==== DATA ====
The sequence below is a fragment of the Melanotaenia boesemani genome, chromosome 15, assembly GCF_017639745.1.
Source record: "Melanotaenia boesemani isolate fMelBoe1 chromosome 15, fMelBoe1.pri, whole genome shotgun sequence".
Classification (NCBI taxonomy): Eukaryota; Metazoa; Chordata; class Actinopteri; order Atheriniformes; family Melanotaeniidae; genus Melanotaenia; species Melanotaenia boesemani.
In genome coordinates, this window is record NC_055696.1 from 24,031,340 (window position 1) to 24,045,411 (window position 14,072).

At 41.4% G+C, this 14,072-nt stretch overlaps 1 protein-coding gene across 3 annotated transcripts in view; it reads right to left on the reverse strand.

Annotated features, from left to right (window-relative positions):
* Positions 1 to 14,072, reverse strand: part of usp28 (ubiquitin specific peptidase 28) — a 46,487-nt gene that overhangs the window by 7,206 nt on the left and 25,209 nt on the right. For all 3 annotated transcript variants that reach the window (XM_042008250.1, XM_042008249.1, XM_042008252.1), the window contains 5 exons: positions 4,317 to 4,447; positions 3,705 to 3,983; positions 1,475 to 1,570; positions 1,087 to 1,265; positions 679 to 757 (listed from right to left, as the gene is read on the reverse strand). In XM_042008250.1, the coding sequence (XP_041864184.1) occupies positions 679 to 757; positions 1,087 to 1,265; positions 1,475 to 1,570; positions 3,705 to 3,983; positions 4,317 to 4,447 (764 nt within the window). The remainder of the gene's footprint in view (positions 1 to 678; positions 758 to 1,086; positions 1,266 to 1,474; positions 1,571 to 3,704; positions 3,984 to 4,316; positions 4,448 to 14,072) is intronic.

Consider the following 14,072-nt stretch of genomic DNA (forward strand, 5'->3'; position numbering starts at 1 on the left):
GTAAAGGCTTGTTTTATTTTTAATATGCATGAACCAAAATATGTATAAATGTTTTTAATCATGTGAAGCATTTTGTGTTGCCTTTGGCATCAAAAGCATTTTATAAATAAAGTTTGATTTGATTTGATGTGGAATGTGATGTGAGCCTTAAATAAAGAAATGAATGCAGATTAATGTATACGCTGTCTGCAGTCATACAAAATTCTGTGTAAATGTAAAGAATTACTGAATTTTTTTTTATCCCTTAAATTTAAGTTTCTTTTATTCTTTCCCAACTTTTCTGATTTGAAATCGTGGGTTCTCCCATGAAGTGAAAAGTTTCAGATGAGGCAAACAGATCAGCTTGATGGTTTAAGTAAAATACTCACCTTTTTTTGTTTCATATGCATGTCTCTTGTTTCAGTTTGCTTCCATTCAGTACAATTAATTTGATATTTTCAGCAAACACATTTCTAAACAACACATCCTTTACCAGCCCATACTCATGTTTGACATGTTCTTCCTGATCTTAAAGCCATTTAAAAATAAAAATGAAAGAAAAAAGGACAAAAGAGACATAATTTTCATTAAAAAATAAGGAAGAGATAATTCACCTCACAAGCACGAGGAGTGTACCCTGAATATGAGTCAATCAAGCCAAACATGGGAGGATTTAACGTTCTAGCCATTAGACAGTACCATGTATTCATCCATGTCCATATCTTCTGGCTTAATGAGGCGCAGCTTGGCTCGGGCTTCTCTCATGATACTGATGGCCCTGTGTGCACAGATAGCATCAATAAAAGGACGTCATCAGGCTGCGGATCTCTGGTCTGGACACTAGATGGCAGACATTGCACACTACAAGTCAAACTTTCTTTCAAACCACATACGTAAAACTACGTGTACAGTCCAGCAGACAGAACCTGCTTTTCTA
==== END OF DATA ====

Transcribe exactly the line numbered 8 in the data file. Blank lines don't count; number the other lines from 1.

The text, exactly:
Consider the following 14,072-nt stretch of genomic DNA (forward strand, 5'->3'; position numbering starts at 1 on the left):